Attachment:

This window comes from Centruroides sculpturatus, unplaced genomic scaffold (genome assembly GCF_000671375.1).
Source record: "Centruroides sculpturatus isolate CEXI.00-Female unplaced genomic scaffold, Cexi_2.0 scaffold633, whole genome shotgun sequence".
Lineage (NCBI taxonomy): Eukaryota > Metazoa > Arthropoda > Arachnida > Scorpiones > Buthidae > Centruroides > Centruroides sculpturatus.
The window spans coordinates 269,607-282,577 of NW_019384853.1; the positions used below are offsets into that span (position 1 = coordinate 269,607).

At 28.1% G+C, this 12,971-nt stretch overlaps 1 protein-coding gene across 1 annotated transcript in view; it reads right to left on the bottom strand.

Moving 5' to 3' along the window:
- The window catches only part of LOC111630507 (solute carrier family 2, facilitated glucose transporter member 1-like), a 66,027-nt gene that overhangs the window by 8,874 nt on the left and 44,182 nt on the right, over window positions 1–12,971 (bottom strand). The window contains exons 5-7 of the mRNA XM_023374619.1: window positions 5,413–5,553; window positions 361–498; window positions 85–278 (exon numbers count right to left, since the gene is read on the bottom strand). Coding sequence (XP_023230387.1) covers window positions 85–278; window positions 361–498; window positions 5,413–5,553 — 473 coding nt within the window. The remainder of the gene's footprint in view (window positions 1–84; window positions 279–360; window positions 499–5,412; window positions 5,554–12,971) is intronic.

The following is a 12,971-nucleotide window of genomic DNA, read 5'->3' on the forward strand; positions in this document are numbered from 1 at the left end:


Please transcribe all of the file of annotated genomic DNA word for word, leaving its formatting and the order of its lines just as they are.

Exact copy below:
This window comes from Centruroides sculpturatus, unplaced genomic scaffold (genome assembly GCF_000671375.1).
Source record: "Centruroides sculpturatus isolate CEXI.00-Female unplaced genomic scaffold, Cexi_2.0 scaffold633, whole genome shotgun sequence".
Lineage (NCBI taxonomy): Eukaryota > Metazoa > Arthropoda > Arachnida > Scorpiones > Buthidae > Centruroides > Centruroides sculpturatus.
The window spans coordinates 269,607-282,577 of NW_019384853.1; the positions used below are offsets into that span (position 1 = coordinate 269,607).

At 28.1% G+C, this 12,971-nt stretch overlaps 1 protein-coding gene across 1 annotated transcript in view; it reads right to left on the bottom strand.

Moving 5' to 3' along the window:
- The window catches only part of LOC111630507 (solute carrier family 2, facilitated glucose transporter member 1-like), a 66,027-nt gene that overhangs the window by 8,874 nt on the left and 44,182 nt on the right, over window positions 1–12,971 (bottom strand). The window contains exons 5-7 of the mRNA XM_023374619.1: window positions 5,413–5,553; window positions 361–498; window positions 85–278 (exon numbers count right to left, since the gene is read on the bottom strand). Coding sequence (XP_023230387.1) covers window positions 85–278; window positions 361–498; window positions 5,413–5,553 — 473 coding nt within the window. The remainder of the gene's footprint in view (window positions 1–84; window positions 279–360; window positions 499–5,412; window positions 5,554–12,971) is intronic.

The following is a 12,971-nucleotide window of genomic DNA, read 5'->3' on the forward strand; positions in this document are numbered from 1 at the left end: